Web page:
It would be easy, after yesterday's "more drama than actual insight" grilling of Tony Hayward, to write some liberal boilerplate about bad corporations and the greedy people who run them. The stuff kind of writes itself, and the outrage I tend to find is rather manufactured - much like Elliott Engel's table thumping shoutfest during the hearing (thank G-d he's not my Congressman).
Thankfully, we can ignore Hayward (and apparently, almost everyone did)... because Joe Barton managed, in one spectacular moment, to remind everyone that Republicans are the ones with the problem.
One of the basics of politics and our party system is being able to find a group of people who share one's point of view on political issues. Ideally it's a proactive formulation of shared ideas for solutions to problems we face... but at the very least it's a shared opposition and disdain for the other side.
Since I started this blog - conveniently, I've since discovered, timed to the decline and fall of the GOP in the next two election cycles - the one thing I've been convinced of is that Republicans are in a disastrous position because they lack, just now, the kind of central organizing principles that a Party needs. I've long argued that the lack of a thoughtful, positive, unified agenda for action on problems we face - whether it's healthcare and its costs, or education, or immigration, or, as we find now, the environment and energy policy. Wherever one looks, Republicans have a terrible time articulating what it is, really, that they are for, what they would do as an alternative to what others (say, Democrats) propose.
(Don't worry... I've got some choice observations for those of us on te left, too.)
Barton's ham-handed - and incoherent - apology to BP, and his accusation of a White House shakedown, though underscore what I think is the Republicans more fundamental problem: never ind what they're for... what are they against? In thinking about it, I'm coming around to the idea that Republicans falter not just for lack of a positive agenda, but because they can't even organize themseves coherently enough to figure out what they oppose. And nothing, really, has made this as apparent as the oil spill and its aftermath.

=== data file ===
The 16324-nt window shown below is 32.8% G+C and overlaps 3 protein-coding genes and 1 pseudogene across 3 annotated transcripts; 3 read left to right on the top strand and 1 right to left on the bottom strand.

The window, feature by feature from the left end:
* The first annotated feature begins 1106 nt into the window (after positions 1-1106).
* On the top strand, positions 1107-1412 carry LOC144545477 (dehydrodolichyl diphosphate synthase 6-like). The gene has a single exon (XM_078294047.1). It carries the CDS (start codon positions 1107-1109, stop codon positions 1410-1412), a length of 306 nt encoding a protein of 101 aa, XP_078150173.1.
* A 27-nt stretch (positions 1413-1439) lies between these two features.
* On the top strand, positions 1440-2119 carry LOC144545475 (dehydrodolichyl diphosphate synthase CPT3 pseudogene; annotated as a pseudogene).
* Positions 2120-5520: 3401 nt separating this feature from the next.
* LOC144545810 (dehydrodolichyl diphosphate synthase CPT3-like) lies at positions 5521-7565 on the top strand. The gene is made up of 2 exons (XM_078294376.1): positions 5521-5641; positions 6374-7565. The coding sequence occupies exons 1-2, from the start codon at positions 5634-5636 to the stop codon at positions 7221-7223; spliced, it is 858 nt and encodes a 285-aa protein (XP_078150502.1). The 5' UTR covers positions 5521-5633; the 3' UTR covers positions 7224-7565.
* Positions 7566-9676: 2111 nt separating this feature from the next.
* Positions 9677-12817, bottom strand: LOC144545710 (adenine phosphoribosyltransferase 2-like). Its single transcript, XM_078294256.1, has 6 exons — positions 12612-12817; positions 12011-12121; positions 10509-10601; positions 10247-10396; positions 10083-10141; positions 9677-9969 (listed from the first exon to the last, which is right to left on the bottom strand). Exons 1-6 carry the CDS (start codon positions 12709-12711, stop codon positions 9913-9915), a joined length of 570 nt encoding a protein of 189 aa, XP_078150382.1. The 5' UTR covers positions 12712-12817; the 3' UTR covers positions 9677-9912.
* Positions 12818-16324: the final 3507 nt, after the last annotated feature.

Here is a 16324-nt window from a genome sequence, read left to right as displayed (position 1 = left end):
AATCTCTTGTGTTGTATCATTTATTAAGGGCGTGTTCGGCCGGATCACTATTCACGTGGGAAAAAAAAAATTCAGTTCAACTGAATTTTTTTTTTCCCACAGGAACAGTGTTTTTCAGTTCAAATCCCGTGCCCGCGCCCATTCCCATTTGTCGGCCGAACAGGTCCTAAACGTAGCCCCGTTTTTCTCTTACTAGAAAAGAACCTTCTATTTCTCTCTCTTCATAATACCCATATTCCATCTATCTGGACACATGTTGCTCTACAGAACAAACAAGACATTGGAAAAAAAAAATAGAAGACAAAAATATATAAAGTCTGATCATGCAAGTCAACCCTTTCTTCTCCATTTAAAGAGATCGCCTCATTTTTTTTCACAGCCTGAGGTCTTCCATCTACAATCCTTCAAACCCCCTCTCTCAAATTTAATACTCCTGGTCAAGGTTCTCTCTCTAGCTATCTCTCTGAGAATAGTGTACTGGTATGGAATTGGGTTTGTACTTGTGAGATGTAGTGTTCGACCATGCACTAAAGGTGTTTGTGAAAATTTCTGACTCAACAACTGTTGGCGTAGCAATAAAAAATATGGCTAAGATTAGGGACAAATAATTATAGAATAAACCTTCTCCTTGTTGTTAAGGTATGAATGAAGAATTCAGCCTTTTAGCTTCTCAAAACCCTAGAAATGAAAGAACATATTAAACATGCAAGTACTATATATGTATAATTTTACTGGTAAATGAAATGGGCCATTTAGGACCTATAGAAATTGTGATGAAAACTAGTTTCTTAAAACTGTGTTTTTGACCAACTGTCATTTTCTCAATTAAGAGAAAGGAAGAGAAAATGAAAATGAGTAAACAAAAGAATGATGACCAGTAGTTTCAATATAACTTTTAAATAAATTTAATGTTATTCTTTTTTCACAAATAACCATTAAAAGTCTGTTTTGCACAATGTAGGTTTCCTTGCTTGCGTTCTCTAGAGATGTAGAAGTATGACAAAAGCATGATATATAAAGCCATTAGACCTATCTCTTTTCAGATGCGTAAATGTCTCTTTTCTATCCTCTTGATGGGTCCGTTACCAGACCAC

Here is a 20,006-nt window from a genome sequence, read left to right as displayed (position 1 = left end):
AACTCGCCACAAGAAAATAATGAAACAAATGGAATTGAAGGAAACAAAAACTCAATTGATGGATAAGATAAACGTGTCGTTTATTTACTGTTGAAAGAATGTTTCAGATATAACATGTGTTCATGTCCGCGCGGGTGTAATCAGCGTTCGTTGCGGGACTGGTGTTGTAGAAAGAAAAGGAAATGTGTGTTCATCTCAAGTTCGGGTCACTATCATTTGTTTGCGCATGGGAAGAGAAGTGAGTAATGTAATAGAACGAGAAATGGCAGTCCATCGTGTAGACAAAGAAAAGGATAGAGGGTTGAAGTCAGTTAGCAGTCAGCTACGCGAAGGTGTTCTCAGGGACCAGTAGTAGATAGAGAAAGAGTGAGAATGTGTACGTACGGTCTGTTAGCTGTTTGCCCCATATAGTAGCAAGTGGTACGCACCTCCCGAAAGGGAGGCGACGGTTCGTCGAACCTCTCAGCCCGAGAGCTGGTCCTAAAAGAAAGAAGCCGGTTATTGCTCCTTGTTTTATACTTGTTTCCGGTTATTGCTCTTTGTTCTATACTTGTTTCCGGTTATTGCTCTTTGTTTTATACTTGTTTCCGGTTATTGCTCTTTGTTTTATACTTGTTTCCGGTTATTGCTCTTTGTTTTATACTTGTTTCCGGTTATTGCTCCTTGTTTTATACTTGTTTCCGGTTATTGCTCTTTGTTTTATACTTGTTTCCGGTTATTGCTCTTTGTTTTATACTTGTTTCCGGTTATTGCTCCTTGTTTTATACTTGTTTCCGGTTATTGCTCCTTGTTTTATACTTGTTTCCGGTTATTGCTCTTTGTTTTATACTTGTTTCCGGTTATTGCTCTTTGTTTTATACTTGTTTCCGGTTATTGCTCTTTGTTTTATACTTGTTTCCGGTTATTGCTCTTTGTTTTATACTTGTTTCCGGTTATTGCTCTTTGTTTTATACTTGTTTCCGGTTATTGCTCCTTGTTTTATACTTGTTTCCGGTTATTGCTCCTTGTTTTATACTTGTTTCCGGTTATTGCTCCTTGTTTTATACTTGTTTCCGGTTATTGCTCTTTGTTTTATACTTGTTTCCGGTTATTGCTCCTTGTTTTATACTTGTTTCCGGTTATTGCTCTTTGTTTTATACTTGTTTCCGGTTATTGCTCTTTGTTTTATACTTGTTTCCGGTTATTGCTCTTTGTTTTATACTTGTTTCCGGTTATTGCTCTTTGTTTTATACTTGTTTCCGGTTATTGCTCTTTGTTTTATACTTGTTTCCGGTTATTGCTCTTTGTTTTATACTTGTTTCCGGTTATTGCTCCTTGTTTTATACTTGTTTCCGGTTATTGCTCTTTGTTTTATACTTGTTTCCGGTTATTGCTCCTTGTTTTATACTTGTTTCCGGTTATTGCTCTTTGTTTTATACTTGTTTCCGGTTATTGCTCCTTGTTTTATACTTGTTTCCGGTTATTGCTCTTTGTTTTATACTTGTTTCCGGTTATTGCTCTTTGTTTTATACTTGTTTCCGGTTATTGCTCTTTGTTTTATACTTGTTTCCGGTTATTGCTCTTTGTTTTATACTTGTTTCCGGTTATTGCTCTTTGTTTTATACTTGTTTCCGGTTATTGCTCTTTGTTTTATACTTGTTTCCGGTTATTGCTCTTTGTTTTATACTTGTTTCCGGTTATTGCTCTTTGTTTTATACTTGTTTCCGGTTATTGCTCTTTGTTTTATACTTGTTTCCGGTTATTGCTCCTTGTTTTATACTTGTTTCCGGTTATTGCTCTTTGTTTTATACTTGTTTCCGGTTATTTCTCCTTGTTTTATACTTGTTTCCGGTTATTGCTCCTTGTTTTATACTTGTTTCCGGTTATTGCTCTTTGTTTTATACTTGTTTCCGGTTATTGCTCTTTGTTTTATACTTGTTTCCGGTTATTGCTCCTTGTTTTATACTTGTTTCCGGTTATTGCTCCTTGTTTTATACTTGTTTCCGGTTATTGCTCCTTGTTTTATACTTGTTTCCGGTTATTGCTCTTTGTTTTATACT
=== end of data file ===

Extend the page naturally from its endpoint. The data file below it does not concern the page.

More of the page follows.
As critical as I am about various aspects of the Obama Presidency, I think this moment where he's getting slammed is just a bit unbelievable. From the "I don't like his response to the oil spill" to the "he should be doing more/getting angrier" to the "why couldn't they have done more to prevent this", I just can't see the logic behind the criticism.
Of course... I wasn't that impressed to begin with, so I think my disappointment gauge is set to a different level than many.
So, on one level, I'll agree: the perceptions of mistakes and missteps and how bad all of this is have everything to do with the Obama team's initial setup of a false expectation. He was sold as too much to too many with too few specific benchmarks, and he's paying, in no small measure, for unrealistic standards he helped to create. And a good bit of the unrealistic expectations he helped create are damaging fantasies that Americans need to have confronted if anything, really, is to be changed or improved in the short run.
Also, in the short run... nothing will change if, well, nothing changes.
More than anything, what mystifies me about the supposed genius of Obama and his team is their resistance, even defiance, in the face of missteps. With each setback, each negative response... they seem determined to retreat further into the insular circle. This is one reason I've thought lately, and really all along, that the real overselling of Barack Obama wasn't the vague descrption of hope and change everyone could glom onto... but selling a two year Senator with little real world business experience as a capable executive able to adapt quickly and intelligently to ever changing circumstance. More than anything, when Obama talked about "what it takes to be President," I'd think, that man is talking through his hat. It sounds good... but it doesn't have the weight of actual knowing what it's like when bad things are unfolding and hard choices have to be made.
I don't feel let down, as a Democrat or an Americna generally, by President Obama. I do think he's not doing things as well as he could, or solving problems as creatively as I'd like, but I'm not sure it's fair to expect more on that. What I find disappointing though is that an Administration which seemed to have some sense of PR and advertising and messaging seems incapable of changing its own.